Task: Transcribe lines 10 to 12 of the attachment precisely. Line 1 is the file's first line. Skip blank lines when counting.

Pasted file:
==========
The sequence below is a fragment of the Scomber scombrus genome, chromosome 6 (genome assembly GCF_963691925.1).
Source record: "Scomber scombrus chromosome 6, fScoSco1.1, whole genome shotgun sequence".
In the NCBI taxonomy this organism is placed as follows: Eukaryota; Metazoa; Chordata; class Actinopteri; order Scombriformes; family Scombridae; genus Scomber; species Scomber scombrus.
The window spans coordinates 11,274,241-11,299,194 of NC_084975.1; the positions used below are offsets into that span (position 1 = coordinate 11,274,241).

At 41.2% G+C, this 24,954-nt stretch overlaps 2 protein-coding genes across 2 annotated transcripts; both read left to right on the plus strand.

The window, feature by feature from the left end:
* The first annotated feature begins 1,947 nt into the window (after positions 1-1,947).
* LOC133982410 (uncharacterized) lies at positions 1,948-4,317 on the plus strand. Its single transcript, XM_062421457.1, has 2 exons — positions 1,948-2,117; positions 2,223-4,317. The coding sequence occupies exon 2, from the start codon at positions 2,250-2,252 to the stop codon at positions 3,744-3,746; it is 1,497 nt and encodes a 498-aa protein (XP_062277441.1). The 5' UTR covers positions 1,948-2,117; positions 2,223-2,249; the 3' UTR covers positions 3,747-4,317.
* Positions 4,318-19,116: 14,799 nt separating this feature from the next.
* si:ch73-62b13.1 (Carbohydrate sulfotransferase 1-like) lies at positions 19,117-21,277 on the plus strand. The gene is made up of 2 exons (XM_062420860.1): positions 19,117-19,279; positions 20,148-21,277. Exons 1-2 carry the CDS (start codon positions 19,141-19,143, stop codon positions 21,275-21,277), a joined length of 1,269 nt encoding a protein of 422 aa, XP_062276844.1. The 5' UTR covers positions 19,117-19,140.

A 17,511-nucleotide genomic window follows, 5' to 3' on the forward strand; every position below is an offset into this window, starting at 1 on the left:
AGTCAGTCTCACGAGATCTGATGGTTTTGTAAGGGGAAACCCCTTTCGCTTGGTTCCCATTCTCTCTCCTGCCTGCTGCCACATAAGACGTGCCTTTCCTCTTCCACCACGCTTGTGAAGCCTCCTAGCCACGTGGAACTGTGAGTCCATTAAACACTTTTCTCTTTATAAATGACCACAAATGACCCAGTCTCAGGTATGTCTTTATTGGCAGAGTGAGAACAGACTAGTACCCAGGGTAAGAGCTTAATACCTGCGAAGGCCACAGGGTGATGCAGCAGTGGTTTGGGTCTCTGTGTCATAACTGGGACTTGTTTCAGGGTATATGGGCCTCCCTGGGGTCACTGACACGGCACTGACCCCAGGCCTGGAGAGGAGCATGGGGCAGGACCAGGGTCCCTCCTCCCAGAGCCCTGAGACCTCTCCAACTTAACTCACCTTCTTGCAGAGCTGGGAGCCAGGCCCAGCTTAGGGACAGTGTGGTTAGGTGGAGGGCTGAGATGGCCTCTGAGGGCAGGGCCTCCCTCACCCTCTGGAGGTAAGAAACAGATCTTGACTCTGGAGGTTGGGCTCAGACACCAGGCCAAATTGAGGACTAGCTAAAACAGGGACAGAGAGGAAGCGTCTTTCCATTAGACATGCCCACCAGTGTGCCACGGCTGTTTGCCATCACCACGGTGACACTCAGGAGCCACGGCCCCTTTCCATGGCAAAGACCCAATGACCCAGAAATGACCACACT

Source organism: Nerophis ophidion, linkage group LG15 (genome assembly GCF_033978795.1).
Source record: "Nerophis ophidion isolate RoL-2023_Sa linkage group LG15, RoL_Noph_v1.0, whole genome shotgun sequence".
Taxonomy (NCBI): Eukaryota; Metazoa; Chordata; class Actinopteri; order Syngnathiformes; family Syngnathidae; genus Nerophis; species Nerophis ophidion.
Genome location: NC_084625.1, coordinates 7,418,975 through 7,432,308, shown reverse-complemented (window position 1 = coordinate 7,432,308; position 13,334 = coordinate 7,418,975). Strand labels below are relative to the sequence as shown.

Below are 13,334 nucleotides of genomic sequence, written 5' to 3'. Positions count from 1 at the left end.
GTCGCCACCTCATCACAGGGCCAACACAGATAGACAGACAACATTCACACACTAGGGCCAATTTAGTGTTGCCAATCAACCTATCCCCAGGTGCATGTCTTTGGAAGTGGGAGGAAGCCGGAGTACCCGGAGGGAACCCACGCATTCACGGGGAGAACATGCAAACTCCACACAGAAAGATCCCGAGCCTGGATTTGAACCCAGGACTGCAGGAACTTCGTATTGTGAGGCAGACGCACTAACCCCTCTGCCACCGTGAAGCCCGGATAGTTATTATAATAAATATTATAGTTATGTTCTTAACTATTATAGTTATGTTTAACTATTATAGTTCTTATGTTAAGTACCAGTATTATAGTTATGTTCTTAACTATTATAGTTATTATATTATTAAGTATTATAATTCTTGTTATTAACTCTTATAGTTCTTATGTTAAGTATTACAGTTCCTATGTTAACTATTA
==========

* si:ch73-62b13.1 (Carbohydrate sulfotransferase 1-like) lies at positions 19,117-21,277 on the plus strand. The gene is made up of 2 exons (XM_062420860.1): positions 19,117-19,279; positions 20,148-21,277. Exons 1-2 carry the CDS (start codon positions 19,141-19,143, stop codon positions 21,275-21,277), a joined length of 1,269 nt encoding a protein of 422 aa, XP_062276844.1. The 5' UTR covers positions 19,117-19,140.

A 17,511-nucleotide genomic window follows, 5' to 3' on the forward strand; every position below is an offset into this window, starting at 1 on the left:
AGTCAGTCTCACGAGATCTGATGGTTTTGTAAGGGGAAACCCCTTTCGCTTGGTTCCCATTCTCTCTCCTGCCTGCTGCCACATAAGACGTGCCTTTCCTCTTCCACCACGCTTGTGAAGCCTCCTAGCCACGTGGAACTGTGAGTCCATTAAACACTTTTCTCTTTATAAATGACCACAAATGACCCAGTCTCAGGTATGTCTTTATTGGCAGAGTGAGAACAGACTAGTACCCAGGGTAAGAGCTTAATACCTGCGAAGGCCACAGGGTGATGCAGCAGTGGTTTGGGTCTCTGTGTCATAACTGGGACTTGTTTCAGGGTATATGGGCCTCCCTGGGGTCACTGACACGGCACTGACCCCAGGCCTGGAGAGGAGCATGGGGCAGGACCAGGGTCCCTCCTCCCAGAGCCCTGAGACCTCTCCAACTTAACTCACCTTCTTGCAGAGCTGGGAGCCAGGCCCAGCTTAGGGACAGTGTGGTTAGGTGGAGGGCTGAGATGGCCTCTGAGGGCAGGGCCTCCCTCACCCTCTGGAGGTAAGAAACAGATCTTGACTCTGGAGGTTGGGCTCAGACACCAGGCCAAATTGAGGACTAGCTAAAACAGGGACAGAGAGGAAGCGTCTTTCCATTAGACATGCCCACCAGTGTGCCACGGCTGTTTGCCATCACCACGGTGACACTCAGGAGCCACGGCCCCTTTCCATGGCAAAGACCCAATGACCCAGAAATGACCACACT